Hunting is not a necessary activity to acquire very high-end proficiency as a long-range shooter, by the way. Technically, the skill that most hunters lack is mathematics. You need good math skills to compensate for real-world conditions such as wind, inclination, moving speed of the target, the cosine of the wind angle, etc. That’s because all bullets follow the laws of physics, and the laws of physics are well described by mathematics. If you suck at math, you will also suck at long-range shooting. (There are a lot of hunters in America who are terrible at math and terrible at shooting. I would tell hunters that it is highly unethical for you to hunt animals when your firearms skills are so poor, as you’re more likely to wound the animal than actually kill it. If you’re going to hunt a living creature, at least have the decency to take its life as quickly and painlessly as possible.)

My hope is that I never have to take a life with a firearm. Should that unfortunate day come — due to collapse, self-defense or national defense — I will of course deploy all the tools in my possession in the defense of life and liberty, but I won’t celebrate it. I’ll probably shed tears of sadness.

Until then, I pray that we may all live in a world where innocent beings can be free to roam without being targeted for murder. And I pray that we can live in a world where the tyranny of the deranged, totalitarian Left is held at bay so that the Second Amendment need never be activated in national self-defense. I pray that my firearms need only shoot paper and steel targets, never flesh and bone. And I pray that the Left never attempt a nationwide confiscation of citizens’ firearms, for such a proclamation would likely unleash a torrent of bloodshed across our nation, probably ending in civil war or armed revolt.

– Mike Adams

The New Mind-Body Science of Depression

Members Download Article: NPTV5I11pp26-45

Charles Raison, MD, is the Mary Sue and Mike Shannon Chair for Healthy Minds, Children & Families and Professor in the School of Human Ecology and the School of Medicine and Public Health at the University of Wisconsin–Madison. He also serves as Director of Clinical and Translational Research for Usona Institute, as Interim Director of Research in Spiritual Health for Emory Univer¬sity Healthcare, and as the Founding Director of the Center for Compassion Studies in the College of Social and Behavioral Sciences at the University of Arizona.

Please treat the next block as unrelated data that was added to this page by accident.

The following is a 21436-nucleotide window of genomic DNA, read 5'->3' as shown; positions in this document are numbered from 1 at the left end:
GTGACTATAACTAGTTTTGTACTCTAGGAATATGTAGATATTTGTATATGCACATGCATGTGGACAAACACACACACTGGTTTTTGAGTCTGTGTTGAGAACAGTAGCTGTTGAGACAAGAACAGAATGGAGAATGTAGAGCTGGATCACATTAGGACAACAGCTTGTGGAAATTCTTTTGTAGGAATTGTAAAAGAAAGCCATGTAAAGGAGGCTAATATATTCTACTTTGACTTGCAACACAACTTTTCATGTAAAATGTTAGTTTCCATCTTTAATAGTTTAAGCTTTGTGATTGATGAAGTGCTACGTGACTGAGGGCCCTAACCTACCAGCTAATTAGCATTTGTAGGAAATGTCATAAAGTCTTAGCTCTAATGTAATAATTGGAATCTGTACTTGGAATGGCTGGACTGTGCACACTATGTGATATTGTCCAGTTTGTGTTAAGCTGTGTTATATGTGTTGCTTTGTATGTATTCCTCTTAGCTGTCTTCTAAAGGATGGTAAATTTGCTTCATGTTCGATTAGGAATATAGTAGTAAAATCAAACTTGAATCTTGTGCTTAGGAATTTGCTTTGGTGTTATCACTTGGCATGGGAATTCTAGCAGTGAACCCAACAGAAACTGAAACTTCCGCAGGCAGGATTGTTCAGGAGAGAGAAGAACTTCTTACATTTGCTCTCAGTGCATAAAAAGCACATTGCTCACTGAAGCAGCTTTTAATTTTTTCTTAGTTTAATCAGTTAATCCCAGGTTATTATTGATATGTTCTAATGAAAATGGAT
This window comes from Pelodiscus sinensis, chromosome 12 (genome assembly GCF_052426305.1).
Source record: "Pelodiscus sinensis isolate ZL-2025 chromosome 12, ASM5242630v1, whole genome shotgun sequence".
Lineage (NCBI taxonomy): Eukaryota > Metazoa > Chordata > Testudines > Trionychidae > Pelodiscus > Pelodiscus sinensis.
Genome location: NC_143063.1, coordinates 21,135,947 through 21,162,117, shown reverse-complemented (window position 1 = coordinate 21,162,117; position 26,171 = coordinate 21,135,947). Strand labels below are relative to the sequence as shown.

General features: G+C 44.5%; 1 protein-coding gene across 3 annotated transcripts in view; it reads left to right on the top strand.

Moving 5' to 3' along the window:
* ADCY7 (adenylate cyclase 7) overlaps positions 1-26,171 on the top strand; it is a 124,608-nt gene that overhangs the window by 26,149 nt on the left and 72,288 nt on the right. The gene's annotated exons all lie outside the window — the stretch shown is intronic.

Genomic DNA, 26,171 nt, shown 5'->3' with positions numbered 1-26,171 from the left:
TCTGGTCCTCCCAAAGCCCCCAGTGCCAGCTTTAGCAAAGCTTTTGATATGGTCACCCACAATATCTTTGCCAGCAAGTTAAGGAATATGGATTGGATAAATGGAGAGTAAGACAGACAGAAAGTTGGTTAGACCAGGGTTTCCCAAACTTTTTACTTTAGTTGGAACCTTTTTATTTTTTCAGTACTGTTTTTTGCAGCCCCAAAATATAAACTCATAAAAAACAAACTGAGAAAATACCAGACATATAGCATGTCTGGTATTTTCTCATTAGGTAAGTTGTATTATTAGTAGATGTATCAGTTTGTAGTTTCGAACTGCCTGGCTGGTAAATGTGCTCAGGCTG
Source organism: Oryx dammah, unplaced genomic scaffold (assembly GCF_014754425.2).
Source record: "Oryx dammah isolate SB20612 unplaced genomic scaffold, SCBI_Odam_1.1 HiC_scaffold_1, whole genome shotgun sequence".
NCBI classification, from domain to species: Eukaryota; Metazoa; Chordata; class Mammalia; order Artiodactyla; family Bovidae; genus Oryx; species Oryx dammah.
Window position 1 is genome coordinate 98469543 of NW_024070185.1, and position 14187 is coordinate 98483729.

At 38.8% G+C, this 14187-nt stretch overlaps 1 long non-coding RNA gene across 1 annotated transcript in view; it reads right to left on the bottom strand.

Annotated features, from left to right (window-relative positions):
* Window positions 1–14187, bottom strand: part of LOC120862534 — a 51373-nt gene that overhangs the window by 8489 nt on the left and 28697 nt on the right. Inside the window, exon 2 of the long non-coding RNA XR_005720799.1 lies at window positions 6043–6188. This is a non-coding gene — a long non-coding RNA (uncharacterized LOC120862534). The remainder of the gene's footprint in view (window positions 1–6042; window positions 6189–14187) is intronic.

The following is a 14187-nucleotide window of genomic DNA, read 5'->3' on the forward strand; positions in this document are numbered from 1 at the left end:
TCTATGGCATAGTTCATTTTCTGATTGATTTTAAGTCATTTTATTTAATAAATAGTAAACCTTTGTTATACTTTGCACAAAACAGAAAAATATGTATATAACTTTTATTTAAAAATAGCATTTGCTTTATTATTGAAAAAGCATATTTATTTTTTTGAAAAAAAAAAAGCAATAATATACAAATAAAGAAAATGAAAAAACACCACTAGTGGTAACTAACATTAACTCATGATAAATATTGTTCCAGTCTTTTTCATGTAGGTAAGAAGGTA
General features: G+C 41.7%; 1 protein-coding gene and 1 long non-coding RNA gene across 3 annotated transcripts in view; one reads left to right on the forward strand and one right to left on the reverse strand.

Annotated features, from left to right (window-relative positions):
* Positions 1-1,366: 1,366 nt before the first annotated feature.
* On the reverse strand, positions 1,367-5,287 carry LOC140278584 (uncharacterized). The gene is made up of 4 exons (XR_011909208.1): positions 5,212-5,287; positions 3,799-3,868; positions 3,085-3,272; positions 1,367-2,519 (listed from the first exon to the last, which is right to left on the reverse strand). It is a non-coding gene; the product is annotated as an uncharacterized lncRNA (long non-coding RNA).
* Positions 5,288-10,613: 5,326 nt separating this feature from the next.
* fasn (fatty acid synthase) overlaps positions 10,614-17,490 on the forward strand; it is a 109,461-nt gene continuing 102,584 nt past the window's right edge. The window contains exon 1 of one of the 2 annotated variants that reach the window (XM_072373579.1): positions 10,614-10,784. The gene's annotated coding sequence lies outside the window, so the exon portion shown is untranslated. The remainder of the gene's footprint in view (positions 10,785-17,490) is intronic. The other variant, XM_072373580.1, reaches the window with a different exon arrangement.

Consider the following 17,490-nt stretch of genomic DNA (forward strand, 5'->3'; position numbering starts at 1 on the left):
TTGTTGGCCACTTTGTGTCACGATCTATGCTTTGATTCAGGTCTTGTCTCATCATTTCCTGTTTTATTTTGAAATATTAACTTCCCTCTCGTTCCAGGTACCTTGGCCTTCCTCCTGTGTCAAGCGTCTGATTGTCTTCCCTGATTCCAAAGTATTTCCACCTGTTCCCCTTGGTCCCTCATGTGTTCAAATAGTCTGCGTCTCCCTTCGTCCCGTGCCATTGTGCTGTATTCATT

Dr. Raison is internationally recognized for his studies examining novel mechanisms involved in the development and treatment of major depression and other stress-re-lated emotional and physical conditions, as well as for his work examining the physical and behavioral effects of compassion training. Dr. Raison received the Raymond Pearl Memorial Award from the Human Biology Association “in recognition of his contribu-tions to our understanding of evolutionary biocultural origins of mental health and illness”.

Dr. Raison’s book The New Mind–Body Science of Depression was published by W.W. Norton in 2017. In addition to his other activities, Dr. Raison serves as the mental health expert for

Dr. Dave: Dr. Charles Raison, welcome to Shrink Rap Radio. You and your co-author, Vladimir Maletic have written the 2017 book The New Mind-Body Science of Depression. I must say it’s a real tour de force on the topic of depression.

Raison: Thank you. It took us five years to do it.

Dr. Dave: What led to the writing of this book?

Raison: Well, it’s interesting. Vlad and I are colleagues. We’ve been colleagues and friends for years. We do a lot of medical education stuff, a lot of lecturing to mental health people. Vlad is a walking encyclopedia of neurobiologic and clinical knowledge. I have been in awe of him for years. Back, six, seven years ago, we began to talk about the fact that we should try to get some of this down. We were wandering around talking about it and people seemed really, really interested. So we decided to capture this program of education we’ve been doing for years and put it in print form. That’s what really launched the book.

Dr. Dave: I think it’s a really important book, but it seems like things are moving so fast in the field that it may not be a classic because the information will change.

Raison: I’ve already thought about how if and when the time came that we did a second edition, it’d be a major rewrite. From when we started the book to when we finished it, we had to go back and rewrite part of it. There’s been a lot of interesting discovery in the last four to five years.

Dr. Dave: Well, I have to say your book is very carefully argued, is evidence-based, and it presents a complex picture which makes for challenging reading.

Raison: Yeah, I know. It’s hard. Parts of it are very dense, you know. The book runs a gamut. We have some case studies in the back that are very approachable. We’ve got some sections about the neurobiology—there’s a lot in there. Very dense and detailed.

Dr. Dave: Well, I’m going to try to lead you through much of the book. Can you give us the highlights to start? Your focus is on major depressive disorder as opposed to what? There’s major and there’s?